08 March 2007

No strength in flesh, no hope in anxiety

2nd Week of Lent (R): Jer 17.5-10 and Luke 16.19-31
Fr. Philip N. Powell, OP
Church of the Incarnation (Alternative Spring Break Pilgrims’ Blessing)


What’s wrong with seeking and finding our strength in flesh? What could be more real, more immediate, more readily available than the helping hand or the generous heart? Seeking and finding our strength in the flesh—in our own hearts and minds and bodies, in our own humanity and communities—this seems more than just the obvious answer; it seems like the only answer to our weaknesses! We turn to one another in service, in generosity, trusting in compassion and endurance. And we often find in our most desperate moment of need, at that instant of near panic in the face of overwhelming hardship—what? Neglect, abuse, cruelty, cold criminal hearts, disdain for others’ needs, blaming those in need, a rationalization for inaction, and weak, weak flesh. Of course, we also find heroic generosity, self-sacrifice, zealous service, and compassion. And here we find the Lord and His hope.

Jeremiah says that comfortable flesh—the cold, stingy heart wallowing in abundance—is cursed. Why? Well, where is the hope of one who finds his strength in passing flesh? Where is his trust? What more can he hope for, long for, than more comfortable flesh and a smaller heart grown colder in meanness? Let me give you a simple analogy: you fall off the deck of a cruise ship. One sailor throws you a standard life jacket connected to a long nylon rope. Another sailor throws you a life jacket made of cardboard and connected to a long string of paper clips. Now. It is entirely possible that both could save you under near perfect conditions, but knowing the composition of both jackets, the effects of water on paper, the strength of paper clips hauling your wet weight, which jacket do you choose to save your life? The standard one, of course! But spiritually speaking, how many of us consistently choose the cardboard jacket b/c it’s more fashionable or the person tossing it to us is better looking or b/c we do not trust the one throwing the life jacket that will save us?

Do I really need to tell you that placing your trust in the flesh and your hope in the world is both foolish and vain? Look at the Rich Man in hell. Where is his hope? Easy answer: where was his treasure? Look at Lazarus in Abraham’s bosom. Where is his hope? Easy, again: he had no treasure in the flesh but dies covered in lesions. Where does he die? And this is probably the most poignant moment in the gospel today…he dies lying at the rich man’s door! At the entrance to fleshy abundance, a door to comfortable safety, Lazarus dies wanting nothing more than table scraps. Having everything, the rich man dies wanting everything and now he pleads for a drop of water. From Lazarus. Who died at his door hungry.

Here’s a question for the ASB Pilgrims: where is your hope? Where is your trust? What is it that you think you’re taking to Peru? Shoes? Baseball caps? School supplies? Building skills? Do you think you’re taking Jesus to Peru? He’s there already! What are you taking? What will you leave? What will you bring back? Are you ready to see Christ revealed to you in a three year old orphan? A gangly teenaged boy? A middle-class Sunday school teacher? A grouchy airport clerk with a distaste for Americans? In one another?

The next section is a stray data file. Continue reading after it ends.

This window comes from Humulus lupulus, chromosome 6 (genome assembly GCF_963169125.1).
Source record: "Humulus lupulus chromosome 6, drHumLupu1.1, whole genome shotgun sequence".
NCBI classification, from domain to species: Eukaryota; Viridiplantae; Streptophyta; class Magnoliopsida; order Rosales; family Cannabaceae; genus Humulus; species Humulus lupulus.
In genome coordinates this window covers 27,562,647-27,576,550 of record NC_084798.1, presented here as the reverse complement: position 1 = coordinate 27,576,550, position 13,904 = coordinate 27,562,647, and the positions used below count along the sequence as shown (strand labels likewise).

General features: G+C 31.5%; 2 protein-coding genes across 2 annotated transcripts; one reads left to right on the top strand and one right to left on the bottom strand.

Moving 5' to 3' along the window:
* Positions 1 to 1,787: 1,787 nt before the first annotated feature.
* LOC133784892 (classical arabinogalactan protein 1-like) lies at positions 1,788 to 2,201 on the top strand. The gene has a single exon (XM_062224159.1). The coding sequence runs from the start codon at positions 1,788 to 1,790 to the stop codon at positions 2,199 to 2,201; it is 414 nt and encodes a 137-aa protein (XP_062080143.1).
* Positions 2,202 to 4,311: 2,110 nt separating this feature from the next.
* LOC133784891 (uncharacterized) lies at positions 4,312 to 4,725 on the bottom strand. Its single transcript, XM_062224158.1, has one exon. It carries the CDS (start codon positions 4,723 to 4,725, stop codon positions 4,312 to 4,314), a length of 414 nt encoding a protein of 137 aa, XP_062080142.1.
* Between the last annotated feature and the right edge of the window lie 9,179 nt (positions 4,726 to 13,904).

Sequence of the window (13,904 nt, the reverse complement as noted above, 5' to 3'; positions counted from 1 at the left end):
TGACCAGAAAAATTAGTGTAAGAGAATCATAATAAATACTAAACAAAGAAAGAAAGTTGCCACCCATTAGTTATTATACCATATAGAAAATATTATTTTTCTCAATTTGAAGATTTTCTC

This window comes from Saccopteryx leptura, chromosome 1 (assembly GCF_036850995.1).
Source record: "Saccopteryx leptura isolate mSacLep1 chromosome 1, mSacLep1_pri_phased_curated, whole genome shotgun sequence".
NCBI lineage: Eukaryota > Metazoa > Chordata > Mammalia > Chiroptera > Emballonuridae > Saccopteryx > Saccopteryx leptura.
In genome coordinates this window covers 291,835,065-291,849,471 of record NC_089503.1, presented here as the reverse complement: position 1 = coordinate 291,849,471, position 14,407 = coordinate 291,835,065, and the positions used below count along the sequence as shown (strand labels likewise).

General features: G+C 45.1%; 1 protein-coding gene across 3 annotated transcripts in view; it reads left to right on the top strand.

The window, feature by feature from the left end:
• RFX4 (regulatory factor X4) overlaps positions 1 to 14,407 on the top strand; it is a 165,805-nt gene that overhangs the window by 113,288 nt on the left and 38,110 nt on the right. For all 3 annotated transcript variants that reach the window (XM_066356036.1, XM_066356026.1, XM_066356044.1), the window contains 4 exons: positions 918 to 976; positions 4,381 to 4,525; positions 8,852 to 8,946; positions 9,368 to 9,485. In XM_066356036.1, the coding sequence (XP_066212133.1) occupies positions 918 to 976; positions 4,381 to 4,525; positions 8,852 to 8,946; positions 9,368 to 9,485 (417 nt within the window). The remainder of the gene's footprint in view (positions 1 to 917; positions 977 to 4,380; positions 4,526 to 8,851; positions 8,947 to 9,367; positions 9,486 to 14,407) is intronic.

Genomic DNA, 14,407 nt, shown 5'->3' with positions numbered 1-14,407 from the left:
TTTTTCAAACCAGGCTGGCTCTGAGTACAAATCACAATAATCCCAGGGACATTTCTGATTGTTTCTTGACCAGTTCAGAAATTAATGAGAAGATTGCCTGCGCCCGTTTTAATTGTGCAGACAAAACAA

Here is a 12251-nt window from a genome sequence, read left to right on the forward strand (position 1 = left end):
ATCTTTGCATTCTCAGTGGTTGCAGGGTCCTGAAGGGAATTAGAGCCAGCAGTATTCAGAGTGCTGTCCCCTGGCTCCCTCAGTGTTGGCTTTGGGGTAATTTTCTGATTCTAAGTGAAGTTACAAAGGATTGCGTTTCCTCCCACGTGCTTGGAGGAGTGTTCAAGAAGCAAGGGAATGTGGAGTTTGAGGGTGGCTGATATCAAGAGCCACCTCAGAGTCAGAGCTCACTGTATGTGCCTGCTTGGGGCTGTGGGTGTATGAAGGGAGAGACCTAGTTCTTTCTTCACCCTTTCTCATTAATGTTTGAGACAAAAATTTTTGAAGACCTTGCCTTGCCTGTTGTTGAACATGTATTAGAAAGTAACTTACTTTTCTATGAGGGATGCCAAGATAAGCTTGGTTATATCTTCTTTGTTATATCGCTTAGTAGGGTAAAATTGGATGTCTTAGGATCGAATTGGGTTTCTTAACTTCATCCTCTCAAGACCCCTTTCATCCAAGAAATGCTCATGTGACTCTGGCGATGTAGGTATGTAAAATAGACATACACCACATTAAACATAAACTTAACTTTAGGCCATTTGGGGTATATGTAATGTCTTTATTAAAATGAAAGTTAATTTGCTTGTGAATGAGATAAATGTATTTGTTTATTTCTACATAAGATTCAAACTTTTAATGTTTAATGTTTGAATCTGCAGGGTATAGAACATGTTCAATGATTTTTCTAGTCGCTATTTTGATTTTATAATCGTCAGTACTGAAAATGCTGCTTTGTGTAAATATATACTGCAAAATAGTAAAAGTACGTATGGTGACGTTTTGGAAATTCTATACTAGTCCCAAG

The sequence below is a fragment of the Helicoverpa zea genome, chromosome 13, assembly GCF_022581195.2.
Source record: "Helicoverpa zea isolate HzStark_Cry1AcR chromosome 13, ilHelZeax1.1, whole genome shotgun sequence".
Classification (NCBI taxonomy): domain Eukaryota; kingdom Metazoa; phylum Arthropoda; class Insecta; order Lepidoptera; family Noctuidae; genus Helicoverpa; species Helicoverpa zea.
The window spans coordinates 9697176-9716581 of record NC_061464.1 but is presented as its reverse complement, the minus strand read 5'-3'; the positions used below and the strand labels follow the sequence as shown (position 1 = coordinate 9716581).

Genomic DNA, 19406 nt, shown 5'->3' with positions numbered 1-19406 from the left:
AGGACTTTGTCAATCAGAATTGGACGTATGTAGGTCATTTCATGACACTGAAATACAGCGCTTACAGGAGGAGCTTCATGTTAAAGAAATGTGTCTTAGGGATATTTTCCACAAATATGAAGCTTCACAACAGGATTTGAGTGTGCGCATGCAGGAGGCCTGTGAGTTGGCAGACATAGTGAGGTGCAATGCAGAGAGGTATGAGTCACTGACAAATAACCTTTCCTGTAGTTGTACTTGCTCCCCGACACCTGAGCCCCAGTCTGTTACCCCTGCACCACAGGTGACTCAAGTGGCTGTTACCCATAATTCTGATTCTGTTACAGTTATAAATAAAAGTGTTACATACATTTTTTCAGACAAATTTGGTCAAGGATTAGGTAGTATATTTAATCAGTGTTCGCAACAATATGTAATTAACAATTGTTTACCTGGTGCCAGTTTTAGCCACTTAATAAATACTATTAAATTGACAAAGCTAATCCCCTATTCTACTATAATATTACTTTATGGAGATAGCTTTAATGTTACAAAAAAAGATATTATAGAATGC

We’re not going to Peru to save the Peruvians. We going to Peru to meet Christ. Our gift to the Peruvians is our love, our attention, our fellowship in Christ, our willingness to work side by side. They are letting us serve them. And that’s their gift to us.

Take Christ with you. Leave Christ there. And bring him back. No flesh—American or Peruvian—can be your hope for blessing. God alone is our help, our drop of water in a thirsty desert.

05 March 2007

PLAYBILL: "O, Wounded Me!"

2nd Week of Lent (M): Daniel 9.4-10 and Luke 6.36-38
Fr. Philip N. Powell, OP
St. Albert the Great Priory


When I know that it is time for me to forgive, I resist. My grip on the hurt tightens. The hurt is like one of those egg layers from the Alien movies…those creatures that attach themselves to your face with a long, reptilian tail snaking around your throat. Try to remove them and they squeeze your throat until you surrender. Oftentimes our injuries, our wounds do the same. Try to remove them by forgiving their source and they tighten, squeeze. They dig in a little deeper and attach themselves to bone.

Somehow it feels good to pick at our scabs, to stroke our wounds and feel them hurt us all over again. My salt seems to burn a little sweeter. And how wonderful it is to discover that having been offended we now have power over our offender; we hold him or her dangling by the toes! There’s that tasty threat of vengeance or exposure. Not to mention the perverse delight of replaying the wounding over and over again for full effect. A sort of feedback loop where each rehearsal of the injury gets more and more vivid, brighter and louder; the details take on an epic cast, a Broadway drama starring Me as the victim. With top billing and my own dressing room, why would I choose to end this production of “O Wounded Me!”?